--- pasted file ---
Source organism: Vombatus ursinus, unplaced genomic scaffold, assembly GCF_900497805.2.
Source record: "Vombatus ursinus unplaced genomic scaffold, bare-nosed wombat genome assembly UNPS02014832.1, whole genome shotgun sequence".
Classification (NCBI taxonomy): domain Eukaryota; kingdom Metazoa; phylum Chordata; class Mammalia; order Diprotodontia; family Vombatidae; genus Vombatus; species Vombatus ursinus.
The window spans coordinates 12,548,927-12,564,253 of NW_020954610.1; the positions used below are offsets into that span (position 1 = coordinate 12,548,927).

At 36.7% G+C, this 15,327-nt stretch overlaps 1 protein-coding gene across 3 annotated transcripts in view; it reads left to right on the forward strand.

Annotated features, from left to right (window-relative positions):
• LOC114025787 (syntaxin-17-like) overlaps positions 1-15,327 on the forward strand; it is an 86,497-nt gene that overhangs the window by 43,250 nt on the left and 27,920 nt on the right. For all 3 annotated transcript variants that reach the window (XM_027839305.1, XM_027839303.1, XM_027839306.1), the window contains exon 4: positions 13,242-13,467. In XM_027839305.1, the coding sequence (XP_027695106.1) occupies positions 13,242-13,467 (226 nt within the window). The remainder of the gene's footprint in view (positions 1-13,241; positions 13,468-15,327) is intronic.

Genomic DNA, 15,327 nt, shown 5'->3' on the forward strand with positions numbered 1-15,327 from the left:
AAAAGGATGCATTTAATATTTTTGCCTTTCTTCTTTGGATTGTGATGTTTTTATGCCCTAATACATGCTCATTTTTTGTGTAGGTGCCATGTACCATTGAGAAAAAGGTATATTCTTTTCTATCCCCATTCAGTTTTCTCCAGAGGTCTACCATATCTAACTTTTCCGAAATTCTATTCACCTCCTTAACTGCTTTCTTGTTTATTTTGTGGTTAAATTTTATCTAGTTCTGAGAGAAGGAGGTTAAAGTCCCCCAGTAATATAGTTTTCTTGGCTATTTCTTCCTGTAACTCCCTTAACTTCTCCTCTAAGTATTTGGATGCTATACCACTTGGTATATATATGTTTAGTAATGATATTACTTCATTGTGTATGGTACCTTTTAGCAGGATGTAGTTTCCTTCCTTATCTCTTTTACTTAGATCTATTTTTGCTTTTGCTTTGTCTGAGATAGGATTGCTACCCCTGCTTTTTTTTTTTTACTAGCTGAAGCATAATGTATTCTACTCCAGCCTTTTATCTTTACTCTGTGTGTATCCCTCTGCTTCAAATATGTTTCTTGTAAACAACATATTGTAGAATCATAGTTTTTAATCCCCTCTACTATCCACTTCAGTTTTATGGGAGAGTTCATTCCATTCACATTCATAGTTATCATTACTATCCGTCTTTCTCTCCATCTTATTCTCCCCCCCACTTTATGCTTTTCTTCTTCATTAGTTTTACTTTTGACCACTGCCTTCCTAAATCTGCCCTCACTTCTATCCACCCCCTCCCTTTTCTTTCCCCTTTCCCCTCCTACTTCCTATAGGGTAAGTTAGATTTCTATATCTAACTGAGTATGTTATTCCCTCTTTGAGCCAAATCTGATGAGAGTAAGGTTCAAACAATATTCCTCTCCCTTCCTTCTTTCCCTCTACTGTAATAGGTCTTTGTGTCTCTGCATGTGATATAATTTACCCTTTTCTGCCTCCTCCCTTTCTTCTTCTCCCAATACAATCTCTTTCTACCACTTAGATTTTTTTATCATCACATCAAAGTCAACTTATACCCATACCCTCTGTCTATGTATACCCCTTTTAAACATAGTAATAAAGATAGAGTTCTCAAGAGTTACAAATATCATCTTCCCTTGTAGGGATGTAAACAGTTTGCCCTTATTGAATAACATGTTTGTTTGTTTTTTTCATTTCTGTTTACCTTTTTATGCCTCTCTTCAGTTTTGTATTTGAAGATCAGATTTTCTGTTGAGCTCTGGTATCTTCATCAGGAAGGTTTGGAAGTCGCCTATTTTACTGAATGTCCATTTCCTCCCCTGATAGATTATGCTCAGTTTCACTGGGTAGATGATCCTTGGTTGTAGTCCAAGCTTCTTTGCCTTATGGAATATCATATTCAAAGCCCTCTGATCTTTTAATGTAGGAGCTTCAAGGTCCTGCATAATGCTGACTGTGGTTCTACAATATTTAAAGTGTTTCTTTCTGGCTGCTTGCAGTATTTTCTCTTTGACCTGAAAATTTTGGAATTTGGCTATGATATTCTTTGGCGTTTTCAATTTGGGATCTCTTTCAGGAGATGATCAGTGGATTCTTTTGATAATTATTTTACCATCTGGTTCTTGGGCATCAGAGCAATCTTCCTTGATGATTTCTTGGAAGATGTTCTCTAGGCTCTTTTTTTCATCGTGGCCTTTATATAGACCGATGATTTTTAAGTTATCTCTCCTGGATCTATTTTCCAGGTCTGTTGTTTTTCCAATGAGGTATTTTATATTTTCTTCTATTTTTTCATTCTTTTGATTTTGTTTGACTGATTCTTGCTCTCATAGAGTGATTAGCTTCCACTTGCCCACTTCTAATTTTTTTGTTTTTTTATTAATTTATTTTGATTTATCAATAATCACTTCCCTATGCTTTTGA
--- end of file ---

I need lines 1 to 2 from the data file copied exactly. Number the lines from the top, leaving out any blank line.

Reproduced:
Source organism: Vombatus ursinus, unplaced genomic scaffold, assembly GCF_900497805.2.
Source record: "Vombatus ursinus unplaced genomic scaffold, bare-nosed wombat genome assembly UNPS02014832.1, whole genome shotgun sequence".